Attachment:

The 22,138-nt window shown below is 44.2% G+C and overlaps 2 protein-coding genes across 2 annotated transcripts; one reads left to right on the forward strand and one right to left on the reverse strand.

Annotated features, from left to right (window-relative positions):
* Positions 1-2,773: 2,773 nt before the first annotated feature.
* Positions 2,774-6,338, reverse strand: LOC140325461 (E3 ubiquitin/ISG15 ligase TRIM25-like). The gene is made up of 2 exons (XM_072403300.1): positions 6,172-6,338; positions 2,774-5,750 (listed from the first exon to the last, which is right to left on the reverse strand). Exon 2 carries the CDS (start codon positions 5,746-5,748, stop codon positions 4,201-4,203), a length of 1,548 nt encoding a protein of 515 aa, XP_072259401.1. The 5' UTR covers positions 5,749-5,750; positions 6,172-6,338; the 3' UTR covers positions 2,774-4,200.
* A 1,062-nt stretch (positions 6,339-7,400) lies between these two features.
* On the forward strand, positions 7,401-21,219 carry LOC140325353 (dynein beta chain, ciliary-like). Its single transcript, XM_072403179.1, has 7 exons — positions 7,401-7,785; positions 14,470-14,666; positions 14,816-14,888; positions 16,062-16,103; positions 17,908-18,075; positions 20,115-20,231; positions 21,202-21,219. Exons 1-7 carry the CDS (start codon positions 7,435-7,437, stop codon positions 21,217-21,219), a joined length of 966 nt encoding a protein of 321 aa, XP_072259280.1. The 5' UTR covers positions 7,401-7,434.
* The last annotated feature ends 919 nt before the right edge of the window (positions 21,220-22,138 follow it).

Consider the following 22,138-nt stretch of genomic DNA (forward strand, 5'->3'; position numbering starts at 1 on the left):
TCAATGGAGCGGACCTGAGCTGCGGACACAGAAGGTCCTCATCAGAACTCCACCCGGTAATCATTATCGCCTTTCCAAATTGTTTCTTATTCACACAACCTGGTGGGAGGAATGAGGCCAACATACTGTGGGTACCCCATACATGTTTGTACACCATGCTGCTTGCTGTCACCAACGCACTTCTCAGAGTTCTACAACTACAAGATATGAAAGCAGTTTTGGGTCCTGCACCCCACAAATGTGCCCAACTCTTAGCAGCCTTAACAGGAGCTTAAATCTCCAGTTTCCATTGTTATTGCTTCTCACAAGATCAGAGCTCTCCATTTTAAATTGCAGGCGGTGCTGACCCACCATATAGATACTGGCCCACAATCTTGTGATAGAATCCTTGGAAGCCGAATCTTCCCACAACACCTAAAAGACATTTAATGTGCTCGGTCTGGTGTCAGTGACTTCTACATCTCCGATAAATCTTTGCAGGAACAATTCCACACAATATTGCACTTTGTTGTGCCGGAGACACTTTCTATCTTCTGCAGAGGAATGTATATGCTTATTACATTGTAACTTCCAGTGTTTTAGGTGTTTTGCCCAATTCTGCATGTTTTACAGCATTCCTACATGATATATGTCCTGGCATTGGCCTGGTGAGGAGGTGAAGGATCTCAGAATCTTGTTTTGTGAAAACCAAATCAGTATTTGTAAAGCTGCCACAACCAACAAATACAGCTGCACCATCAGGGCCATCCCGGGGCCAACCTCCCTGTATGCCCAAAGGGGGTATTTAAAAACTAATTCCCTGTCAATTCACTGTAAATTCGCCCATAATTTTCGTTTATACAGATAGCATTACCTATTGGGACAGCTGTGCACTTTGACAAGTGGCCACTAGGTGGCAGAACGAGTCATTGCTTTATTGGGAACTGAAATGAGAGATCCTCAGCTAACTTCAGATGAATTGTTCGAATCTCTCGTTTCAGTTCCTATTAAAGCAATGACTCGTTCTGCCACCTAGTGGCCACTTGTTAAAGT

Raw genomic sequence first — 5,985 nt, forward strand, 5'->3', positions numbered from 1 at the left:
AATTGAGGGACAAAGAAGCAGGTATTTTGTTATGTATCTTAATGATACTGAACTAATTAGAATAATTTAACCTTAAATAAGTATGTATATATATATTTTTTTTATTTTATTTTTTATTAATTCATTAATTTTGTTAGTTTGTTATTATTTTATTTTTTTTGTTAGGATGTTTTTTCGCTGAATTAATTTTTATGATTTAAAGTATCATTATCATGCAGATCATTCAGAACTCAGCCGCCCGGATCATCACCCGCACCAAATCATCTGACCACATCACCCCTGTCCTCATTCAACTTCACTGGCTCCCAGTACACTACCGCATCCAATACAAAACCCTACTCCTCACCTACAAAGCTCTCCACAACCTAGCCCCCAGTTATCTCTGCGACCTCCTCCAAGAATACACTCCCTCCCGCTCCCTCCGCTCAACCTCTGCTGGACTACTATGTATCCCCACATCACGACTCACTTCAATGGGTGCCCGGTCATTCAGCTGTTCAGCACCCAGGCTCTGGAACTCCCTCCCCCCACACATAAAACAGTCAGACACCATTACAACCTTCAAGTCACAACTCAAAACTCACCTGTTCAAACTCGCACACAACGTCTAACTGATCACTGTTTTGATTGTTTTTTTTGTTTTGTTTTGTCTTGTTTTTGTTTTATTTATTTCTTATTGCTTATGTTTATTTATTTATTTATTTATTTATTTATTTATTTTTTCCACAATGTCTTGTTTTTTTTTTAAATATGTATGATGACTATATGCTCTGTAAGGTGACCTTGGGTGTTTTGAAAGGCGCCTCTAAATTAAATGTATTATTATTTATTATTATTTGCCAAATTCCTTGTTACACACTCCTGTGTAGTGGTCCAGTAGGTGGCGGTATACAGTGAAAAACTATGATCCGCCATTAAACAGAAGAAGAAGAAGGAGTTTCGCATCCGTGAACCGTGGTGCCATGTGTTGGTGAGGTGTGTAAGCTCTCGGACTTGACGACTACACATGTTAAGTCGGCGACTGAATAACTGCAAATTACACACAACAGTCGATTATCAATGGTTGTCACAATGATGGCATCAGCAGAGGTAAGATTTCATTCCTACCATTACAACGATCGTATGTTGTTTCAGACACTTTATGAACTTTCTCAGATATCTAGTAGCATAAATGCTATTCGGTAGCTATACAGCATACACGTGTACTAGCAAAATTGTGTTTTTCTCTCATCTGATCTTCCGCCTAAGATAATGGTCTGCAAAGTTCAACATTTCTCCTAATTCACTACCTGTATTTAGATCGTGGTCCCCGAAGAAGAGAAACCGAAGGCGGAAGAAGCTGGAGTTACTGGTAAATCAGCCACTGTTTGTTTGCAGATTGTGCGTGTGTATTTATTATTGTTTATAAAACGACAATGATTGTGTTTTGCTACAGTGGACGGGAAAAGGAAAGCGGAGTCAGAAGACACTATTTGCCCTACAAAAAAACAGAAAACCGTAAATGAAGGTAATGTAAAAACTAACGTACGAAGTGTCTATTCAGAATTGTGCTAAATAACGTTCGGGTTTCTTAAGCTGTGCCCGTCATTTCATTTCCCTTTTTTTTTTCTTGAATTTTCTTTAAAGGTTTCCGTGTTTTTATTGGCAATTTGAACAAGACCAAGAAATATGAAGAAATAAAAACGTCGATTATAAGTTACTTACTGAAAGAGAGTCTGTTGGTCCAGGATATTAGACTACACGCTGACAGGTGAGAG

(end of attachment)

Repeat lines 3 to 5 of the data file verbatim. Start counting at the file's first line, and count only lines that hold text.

* Positions 1-2,773: 2,773 nt before the first annotated feature.
* Positions 2,774-6,338, reverse strand: LOC140325461 (E3 ubiquitin/ISG15 ligase TRIM25-like). The gene is made up of 2 exons (XM_072403300.1): positions 6,172-6,338; positions 2,774-5,750 (listed from the first exon to the last, which is right to left on the reverse strand). Exon 2 carries the CDS (start codon positions 5,746-5,748, stop codon positions 4,201-4,203), a length of 1,548 nt encoding a protein of 515 aa, XP_072259401.1. The 5' UTR covers positions 5,749-5,750; positions 6,172-6,338; the 3' UTR covers positions 2,774-4,200.
* A 1,062-nt stretch (positions 6,339-7,400) lies between these two features.